The parents and the child/youth perpetrator are legally accountable
The parents are accountable, but legally, the child/youth perpetrator should suffer all the consequences
The child/youth perpetrator is completely accountable for their actions
I just did a quick google search - and these two serial killers came up, both from loving and intact homes.
How do you explain that?
Robert L. Yates, Jr.
Last edited by beebs; 20-07-2012 at 19:38.
I haven't read all the replies.
My dd is 18, She lives in another state, how on earth can I control her actions. I brought her up the best I could but I can't even get her to ring every week. She is the most responsible young adult I know and i know a lot. She is a great person but I have no control over her she is a adult. She is responsible for her actions.
I think that u can teach a person right from wrong growing up but the parents shouldn't be responsible for something they had no control over....obviously different of they're there egging them on.
I believe that from at least 15yrs people know right from wrong & understand there are consequences for certain actions. If they do something wrong they should be held accountable for their actions not giving them someone else to blame or use to get off the charge..
Good parents have bad kids and bad parents have good kids. There's only so much you can do.
Ms Fawn (21-07-2012)
Your viewpoint seems very black and white - whilst the majority of young offenders in those categories have indeed been subject to some form of abuse or neglect, there are exemptions (and I have worked with some of them).
Good one.Jeffrey Dahmer's father, Lionel, says that his son was sexually abused by a neighborhood boy when he was 8 years old, about the time the family moved here. It is not clear what effect the episode had on the youngster. But it is certain that other unhappy events of childhood lingered, chief among them the bitter breakup of his parents' marriage. Their divorce was granted on July 24, 1978, after each charged the other with "extreme cruelty and gross neglect of duty." Acrimony continued; two years later, Joyce Dahmer called Bath Township police with a report of a shouting and shoving match with her ex-husband. There were no arrests. "The police were out several times," a neighbour said. Her four sons were playmates of Dahmer's. "At the time I knew him, there was something devastating going on in his life and there wasn't anybody there to help him. I feel bad about that," she said. During the divorce, Jeffrey Dahmer was left alone. His mother moved to Wisconsin with his younger brother, David; his father had moved out of the house. He was left with no food, no money and a broken refrigerator.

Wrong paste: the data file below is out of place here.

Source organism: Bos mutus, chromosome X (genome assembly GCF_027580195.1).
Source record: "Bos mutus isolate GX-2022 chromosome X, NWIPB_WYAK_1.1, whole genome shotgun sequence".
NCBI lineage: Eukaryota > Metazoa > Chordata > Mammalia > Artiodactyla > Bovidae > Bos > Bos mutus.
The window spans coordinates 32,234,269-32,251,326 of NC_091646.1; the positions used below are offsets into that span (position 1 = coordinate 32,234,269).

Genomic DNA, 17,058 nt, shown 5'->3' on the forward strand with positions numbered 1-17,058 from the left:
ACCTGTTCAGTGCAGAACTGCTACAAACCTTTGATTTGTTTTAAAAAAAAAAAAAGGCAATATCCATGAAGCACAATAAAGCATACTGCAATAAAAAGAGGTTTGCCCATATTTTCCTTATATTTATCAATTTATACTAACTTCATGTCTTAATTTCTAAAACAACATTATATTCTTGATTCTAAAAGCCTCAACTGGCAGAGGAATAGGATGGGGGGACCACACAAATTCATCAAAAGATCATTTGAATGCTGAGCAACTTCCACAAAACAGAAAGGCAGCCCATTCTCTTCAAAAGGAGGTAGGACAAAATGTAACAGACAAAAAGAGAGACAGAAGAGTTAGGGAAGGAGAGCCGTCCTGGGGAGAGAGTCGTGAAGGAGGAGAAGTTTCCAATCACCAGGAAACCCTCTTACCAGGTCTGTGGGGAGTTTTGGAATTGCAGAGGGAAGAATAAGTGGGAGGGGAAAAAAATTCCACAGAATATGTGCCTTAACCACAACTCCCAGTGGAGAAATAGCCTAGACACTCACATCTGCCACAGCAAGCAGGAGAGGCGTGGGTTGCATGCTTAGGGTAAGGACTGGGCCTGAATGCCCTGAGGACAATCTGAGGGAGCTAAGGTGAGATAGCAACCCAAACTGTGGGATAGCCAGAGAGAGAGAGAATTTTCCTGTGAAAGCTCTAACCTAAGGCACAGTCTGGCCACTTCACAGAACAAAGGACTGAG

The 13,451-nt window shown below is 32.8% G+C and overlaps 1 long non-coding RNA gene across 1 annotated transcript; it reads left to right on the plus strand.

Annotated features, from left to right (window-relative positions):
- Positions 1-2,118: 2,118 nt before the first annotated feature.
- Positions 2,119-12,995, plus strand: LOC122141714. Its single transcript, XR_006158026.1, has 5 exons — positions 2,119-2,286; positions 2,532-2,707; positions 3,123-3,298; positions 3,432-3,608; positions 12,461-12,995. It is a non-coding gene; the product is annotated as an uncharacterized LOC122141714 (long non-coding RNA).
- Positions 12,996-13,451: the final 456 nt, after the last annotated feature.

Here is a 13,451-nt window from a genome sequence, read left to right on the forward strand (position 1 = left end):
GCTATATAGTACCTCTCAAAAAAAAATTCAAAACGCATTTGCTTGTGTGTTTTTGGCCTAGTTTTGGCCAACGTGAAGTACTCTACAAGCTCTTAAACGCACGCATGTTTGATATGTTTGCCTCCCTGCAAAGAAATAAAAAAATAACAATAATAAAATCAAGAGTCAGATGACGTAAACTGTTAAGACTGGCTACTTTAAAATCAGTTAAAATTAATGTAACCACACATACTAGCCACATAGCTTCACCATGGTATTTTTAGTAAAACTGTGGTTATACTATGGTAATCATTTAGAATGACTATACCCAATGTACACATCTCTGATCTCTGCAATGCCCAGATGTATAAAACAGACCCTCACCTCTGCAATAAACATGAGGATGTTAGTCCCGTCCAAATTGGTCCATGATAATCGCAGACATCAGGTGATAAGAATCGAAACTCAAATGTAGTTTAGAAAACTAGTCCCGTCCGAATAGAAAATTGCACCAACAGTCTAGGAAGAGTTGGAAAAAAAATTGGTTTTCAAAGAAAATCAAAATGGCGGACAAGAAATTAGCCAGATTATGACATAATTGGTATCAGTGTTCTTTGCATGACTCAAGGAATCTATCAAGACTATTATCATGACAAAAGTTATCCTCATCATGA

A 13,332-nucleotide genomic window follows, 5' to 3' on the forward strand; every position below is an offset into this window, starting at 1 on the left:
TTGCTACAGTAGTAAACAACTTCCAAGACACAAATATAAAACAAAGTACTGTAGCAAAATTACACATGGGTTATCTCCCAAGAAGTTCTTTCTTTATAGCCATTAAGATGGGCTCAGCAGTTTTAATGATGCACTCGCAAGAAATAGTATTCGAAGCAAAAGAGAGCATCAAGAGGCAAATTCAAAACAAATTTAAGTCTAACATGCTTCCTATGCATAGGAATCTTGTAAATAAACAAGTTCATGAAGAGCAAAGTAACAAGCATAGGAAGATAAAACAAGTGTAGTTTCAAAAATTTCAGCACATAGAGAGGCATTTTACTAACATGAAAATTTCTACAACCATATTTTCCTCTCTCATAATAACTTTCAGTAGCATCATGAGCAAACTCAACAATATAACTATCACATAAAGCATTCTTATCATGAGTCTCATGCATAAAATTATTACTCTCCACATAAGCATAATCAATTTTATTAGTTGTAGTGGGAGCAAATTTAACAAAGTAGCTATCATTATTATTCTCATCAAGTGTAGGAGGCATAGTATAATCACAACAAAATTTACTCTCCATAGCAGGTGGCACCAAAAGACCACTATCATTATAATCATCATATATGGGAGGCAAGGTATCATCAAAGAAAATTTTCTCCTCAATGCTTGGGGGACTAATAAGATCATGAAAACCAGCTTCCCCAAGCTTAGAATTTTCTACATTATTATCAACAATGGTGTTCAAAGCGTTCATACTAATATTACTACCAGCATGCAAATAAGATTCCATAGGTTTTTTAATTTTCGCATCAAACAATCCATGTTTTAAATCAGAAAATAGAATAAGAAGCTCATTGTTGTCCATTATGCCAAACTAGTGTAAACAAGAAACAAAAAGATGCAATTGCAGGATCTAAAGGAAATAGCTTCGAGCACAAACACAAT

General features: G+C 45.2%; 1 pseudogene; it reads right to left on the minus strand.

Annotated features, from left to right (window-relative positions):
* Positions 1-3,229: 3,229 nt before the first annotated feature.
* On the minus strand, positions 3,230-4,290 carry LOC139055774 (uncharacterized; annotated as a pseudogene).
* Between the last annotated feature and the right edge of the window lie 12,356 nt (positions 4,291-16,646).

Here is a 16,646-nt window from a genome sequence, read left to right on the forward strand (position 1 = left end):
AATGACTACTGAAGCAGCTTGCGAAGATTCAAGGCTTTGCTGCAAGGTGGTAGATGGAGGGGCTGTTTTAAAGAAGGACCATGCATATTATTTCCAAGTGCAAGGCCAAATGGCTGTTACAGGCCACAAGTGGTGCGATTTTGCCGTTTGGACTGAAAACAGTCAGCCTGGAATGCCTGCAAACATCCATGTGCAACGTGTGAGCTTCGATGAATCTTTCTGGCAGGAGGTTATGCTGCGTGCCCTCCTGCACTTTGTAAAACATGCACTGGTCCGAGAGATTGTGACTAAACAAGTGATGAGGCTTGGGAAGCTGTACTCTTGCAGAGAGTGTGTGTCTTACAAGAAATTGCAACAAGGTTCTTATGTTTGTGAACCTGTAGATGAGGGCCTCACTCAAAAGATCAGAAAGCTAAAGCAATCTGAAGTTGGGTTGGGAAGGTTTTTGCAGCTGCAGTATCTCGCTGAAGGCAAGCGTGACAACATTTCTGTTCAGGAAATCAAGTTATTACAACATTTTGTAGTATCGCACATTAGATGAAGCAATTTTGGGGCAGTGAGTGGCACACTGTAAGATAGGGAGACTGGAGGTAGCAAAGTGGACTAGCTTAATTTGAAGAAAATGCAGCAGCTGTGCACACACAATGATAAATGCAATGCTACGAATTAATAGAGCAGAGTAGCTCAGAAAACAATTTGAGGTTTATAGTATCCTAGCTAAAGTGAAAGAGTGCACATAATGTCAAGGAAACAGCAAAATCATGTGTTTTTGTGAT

In any case, unless you are the individual's psychologist, and even then you don't always find out, you will never really know the extent of what a parent does or doesn't do to their child. Parents of serial killers have a strong motive to not disclose terrible parenting choices they may or may not have made.
I still firmly believe anti-social personality traits are created. The mentioning of the Bulger case is another relevant one. They sodomized poor little James: no 10 or 12 year old knows how to do that without being taught. Extreme sexual and physical violence are taught to children, they are not innate.
Last edited by Lilahh; 20-07-2012 at 20:10.
Also...when does parental blame cease? Surely an adult in their thirties can still blame their parents for their actions if we subscribe to your theory? Or at that point is it acceptable for them to have been shaped by outside influence?
Can we charge the parents of any person who has ever committed a seriously violent crime?
Its not about whos to blame etc... if it were then I guess the parents of the victim would be blamed for allowing their 18 yr old to go out in what is known to be a dangerous area...
BUT no it is not theri fault nor is it the alleged offenders parents faults- we are ALL taught at a young age what it appropriate behaviour and what is not appropriate- touching people is nto appropriate, hitting peopel is not appropriate- my yougn child knows both of these. The HUGE issue here is alcohol and a young man who thinks he is able to do away with proper behaviour in public.
BUT upon further reading it appears that the offender isnt in contact with his family, was asked to leave his high school due to misbehaviour(which included slashign tyres etc...) still with that information its not his parents fault they probably tried everythign they could and he may have sibligns who are normal and behave appropriately- doesnt mean its his parents fault that he turned out as he did.
I think there is a huge issue with young adults(18-21) and alcohol in Aust- we need the laws changed for a trial at least to no alcohol under 21 to se eif there ARE less deaths froim fights, stabbings and road accidents.
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